“Rock the Ballet” Canberra Theatre, season ended. Reviewed by Bill Stephens “Carmen”, a lovely ensemble piece to Jacques Brel’s “Ne Me Quittes Pas” and Queen’s “We Will Rock You”. There were dazzling performances by six of the best male dancers likely to be seen together on the same stage joined, in some items, by gorgeous Karla Garcia. But apart from greyhound-sleek virtuoso Russian dancer Segey Kheylik, who stood in for Thomas, their amazingly athletic dance feats failed to make much individual impression, as most of the routines had been choreographed to throw focus on the particular talents of the absent star.
On the road to Brisbane CINEMA
By Dougal Macdonald
“Lou” (M) written and directed, by Belinda Chaykon this feature tells a story in the genre of her earlier films themed around girl children in awkward family environments. Single mum Rhia and her three daughters live a basic lifestyle in a house set among canefields. Bailiffs want to repossess their material comforts. A social worker arrives with the girls’ paternal grandfather, Doyle, a merchant seaman whom none of the household has yet met. The local retirement home needs his bed for a more urgent case. Rearranging the children’s sleeping arrangements, Rhia tells eldest daughter Louise, enduring the confusion of puberty, to vacate her room for Doyle. Instant resentment. A relationship grows between about-to-be-12-going-on-20 Lou and Doyle. Suppressed tensions develop when Doyle, afflicted by Alzheimer’s, mistakes her for his late wife. Desperate to escape, Lou hits the road with Doyle for Brisbane to stow away on a ship bound for Fiji. “Lou” offers strong-flavoured innocence enhanced by first-rate performances. John Hurt handles Doyle with dignity and pathos. Stunning newcomer Lily Bell-Tindley plays Lou with a presence portending a bright acting future for her if she chooses. As Rhia, Emily Barclay delivers some great moments of maternal concern. Blemishes discernible in Chayko’s screenplay and direction are minor niggles more than major defects. Sidestepping them and taking satisfaction from the film’s otherwise credibility is not difficult. At Dendy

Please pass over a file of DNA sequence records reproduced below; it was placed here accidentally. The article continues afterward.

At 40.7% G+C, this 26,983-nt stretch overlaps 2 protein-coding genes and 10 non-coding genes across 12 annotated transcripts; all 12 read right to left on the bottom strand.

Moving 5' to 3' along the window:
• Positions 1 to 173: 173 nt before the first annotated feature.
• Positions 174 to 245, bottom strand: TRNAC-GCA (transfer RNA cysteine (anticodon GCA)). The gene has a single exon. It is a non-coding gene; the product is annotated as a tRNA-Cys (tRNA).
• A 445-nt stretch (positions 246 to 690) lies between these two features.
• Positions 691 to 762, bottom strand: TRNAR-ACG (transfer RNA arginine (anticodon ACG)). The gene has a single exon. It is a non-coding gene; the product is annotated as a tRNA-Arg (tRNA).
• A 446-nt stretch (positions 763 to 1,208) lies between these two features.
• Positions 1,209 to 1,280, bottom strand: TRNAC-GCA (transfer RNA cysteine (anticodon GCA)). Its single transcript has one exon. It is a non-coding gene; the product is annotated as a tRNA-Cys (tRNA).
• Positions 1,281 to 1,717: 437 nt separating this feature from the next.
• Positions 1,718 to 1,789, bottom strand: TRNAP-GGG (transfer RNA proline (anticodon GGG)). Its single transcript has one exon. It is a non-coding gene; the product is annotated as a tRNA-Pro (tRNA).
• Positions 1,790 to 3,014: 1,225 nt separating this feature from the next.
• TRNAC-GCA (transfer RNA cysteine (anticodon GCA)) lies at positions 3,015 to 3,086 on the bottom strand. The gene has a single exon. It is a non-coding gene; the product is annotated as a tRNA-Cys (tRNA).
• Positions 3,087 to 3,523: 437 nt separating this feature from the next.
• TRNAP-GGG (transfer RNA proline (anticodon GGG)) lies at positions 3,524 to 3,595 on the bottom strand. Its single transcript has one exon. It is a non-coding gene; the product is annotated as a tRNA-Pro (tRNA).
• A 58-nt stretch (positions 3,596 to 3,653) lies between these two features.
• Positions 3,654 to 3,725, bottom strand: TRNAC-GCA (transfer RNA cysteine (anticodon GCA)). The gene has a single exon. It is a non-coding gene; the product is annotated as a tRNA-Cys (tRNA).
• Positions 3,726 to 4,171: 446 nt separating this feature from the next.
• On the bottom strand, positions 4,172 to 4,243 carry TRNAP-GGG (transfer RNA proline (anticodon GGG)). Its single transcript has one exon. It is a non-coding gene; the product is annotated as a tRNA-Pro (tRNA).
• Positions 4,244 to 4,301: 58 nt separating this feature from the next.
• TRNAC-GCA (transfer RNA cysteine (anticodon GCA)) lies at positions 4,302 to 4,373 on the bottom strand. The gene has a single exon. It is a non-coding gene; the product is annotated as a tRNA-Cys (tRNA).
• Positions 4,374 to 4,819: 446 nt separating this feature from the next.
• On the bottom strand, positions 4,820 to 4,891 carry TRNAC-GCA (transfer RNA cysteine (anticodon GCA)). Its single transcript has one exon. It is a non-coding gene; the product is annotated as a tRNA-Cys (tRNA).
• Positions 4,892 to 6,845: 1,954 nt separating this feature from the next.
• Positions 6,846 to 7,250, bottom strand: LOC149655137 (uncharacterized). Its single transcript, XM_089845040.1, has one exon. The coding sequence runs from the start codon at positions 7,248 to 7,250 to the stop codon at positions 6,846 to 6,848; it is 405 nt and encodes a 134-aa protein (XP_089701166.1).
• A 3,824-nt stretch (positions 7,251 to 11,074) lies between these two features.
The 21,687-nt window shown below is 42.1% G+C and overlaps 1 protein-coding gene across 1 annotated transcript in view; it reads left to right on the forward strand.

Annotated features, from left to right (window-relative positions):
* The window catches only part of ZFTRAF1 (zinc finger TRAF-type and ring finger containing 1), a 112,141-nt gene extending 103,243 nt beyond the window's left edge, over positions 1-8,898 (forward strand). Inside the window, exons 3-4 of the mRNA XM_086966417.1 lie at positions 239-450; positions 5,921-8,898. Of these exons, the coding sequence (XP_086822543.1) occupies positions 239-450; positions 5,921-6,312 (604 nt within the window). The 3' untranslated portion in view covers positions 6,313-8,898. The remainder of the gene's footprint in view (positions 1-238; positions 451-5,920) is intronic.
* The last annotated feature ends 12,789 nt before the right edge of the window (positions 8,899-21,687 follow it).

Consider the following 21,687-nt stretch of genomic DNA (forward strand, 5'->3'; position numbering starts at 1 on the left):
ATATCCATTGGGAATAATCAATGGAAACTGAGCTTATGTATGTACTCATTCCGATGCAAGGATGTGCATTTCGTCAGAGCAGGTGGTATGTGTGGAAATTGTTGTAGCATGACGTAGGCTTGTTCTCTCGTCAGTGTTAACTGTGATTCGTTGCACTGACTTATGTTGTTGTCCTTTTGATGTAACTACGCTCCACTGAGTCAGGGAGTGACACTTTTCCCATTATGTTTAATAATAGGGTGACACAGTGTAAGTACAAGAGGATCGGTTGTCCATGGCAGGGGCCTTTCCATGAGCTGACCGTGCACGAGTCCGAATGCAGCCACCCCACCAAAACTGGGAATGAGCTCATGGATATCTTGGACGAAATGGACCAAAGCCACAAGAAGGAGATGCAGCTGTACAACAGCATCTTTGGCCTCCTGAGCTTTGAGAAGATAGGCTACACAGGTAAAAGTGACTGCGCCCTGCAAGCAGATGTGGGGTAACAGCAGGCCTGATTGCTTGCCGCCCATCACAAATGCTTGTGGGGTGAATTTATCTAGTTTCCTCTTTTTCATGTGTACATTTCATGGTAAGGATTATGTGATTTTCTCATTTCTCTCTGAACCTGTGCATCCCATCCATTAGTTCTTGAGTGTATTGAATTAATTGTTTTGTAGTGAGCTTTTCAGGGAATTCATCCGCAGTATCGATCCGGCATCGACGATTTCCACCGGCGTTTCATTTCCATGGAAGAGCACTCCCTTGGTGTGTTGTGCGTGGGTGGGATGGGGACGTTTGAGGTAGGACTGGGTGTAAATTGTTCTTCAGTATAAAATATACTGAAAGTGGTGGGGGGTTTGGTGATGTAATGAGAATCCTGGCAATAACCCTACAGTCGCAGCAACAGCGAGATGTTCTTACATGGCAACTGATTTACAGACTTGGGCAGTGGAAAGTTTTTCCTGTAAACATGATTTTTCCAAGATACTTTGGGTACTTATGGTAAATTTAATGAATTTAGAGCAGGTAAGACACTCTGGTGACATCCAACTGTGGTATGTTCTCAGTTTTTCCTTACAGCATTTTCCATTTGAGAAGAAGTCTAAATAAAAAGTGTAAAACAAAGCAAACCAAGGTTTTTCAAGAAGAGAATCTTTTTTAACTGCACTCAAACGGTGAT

“The A-Team” (M) TWENTY years after disappearing from network TV, this pastiche of comedy, action and military madness comes to the big screen when its four-man covert operations team of US Army Rangers that has fallen foul of authority after a Mexican mission breaks out of jail and sets out to restore its reputation for derring do and loyalty to Uncle Sam. Liam Neeson plays cigar-puffing Col. Hannibal Smith with Bradley Cooper his 2IC Lieut ”Face” Peck, prize-fighter Quinton “Rampage” Jackson agreeably effective as the behemoth “BA” Baracus and Sharlto Copley, so good in “District 9”, as the aviator Murdock with whom no sane person would willingly fly. Jessica Biel plays the mysterious Lieut Sosa who might or might not be on the side of the angels; it doesn’t greatly matter, just so long as she arrives on time and looks decorative. The bad guys come from assorted government agencies and private concerns. The object of desire for both sides is a set of US currency engraving plates and a truck-load of printed banknotes. This sets the stage for flat-out, full-on action unbroken from the film’s opening passages to the closing credits. It’s imaginative, comical and inventive. If it had slowed down, the film would have collapsed under its own weight. What sustains its joyous folly is writer/director Joe Carnahan’s invention of unremitting incredible situations from which he has wrung every drop of entertainment juice. Reality isn’t in it. Great fun is what it’s all about. At all cinemas
Win tix to Tex “CityNews” has three double passes to give away to the Canberra Theatre opening night on Wednesday, June 30, of “The Man in Black”, starring Tex Perkins as Johnny Cash. Entries close at noon on Monday, June 21 and winners will be published in “CityNews” on June 24. Full entry details and conditions are at www.citynews.com.au/competitions
CityNews June 17-23 23